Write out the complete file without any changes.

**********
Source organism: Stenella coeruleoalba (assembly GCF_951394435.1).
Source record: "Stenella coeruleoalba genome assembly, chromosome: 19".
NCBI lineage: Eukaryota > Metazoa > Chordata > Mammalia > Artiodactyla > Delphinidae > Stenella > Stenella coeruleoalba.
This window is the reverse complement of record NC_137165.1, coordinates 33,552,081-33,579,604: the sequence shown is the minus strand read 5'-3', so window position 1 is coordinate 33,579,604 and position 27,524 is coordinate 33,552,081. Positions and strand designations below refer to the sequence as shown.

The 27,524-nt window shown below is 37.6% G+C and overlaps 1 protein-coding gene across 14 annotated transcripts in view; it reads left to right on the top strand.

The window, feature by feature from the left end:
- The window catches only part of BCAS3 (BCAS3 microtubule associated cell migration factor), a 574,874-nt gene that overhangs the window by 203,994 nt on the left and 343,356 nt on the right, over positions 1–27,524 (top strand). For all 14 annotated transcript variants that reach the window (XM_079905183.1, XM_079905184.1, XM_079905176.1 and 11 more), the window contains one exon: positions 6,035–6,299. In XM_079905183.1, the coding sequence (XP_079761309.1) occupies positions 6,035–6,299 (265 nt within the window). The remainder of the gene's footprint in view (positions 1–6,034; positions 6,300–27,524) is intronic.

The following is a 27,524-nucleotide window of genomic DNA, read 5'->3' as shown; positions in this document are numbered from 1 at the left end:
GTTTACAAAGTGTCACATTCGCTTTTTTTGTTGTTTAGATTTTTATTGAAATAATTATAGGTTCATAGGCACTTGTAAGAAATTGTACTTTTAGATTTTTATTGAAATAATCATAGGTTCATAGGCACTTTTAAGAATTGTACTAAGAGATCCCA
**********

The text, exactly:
Source organism: Stenella coeruleoalba (assembly GCF_951394435.1).
Source record: "Stenella coeruleoalba genome assembly, chromosome: 19".
NCBI lineage: Eukaryota > Metazoa > Chordata > Mammalia > Artiodactyla > Delphinidae > Stenella > Stenella coeruleoalba.
This window is the reverse complement of record NC_137165.1, coordinates 33,552,081-33,579,604: the sequence shown is the minus strand read 5'-3', so window position 1 is coordinate 33,579,604 and position 27,524 is coordinate 33,552,081. Positions and strand designations below refer to the sequence as shown.

The 27,524-nt window shown below is 37.6% G+C and overlaps 1 protein-coding gene across 14 annotated transcripts in view; it reads left to right on the top strand.

The window, feature by feature from the left end:
- The window catches only part of BCAS3 (BCAS3 microtubule associated cell migration factor), a 574,874-nt gene that overhangs the window by 203,994 nt on the left and 343,356 nt on the right, over positions 1–27,524 (top strand). For all 14 annotated transcript variants that reach the window (XM_079905183.1, XM_079905184.1, XM_079905176.1 and 11 more), the window contains one exon: positions 6,035–6,299. In XM_079905183.1, the coding sequence (XP_079761309.1) occupies positions 6,035–6,299 (265 nt within the window). The remainder of the gene's footprint in view (positions 1–6,034; positions 6,300–27,524) is intronic.

The following is a 27,524-nucleotide window of genomic DNA, read 5'->3' as shown; positions in this document are numbered from 1 at the left end:
GTTTACAAAGTGTCACATTCGCTTTTTTTGTTGTTTAGATTTTTATTGAAATAATTATAGGTTCATAGGCACTTGTAAGAAATTGTACTTTTAGATTTTTATTGAAATAATCATAGGTTCATAGGCACTTTTAAGAATTGTACTAAGAGATCCCA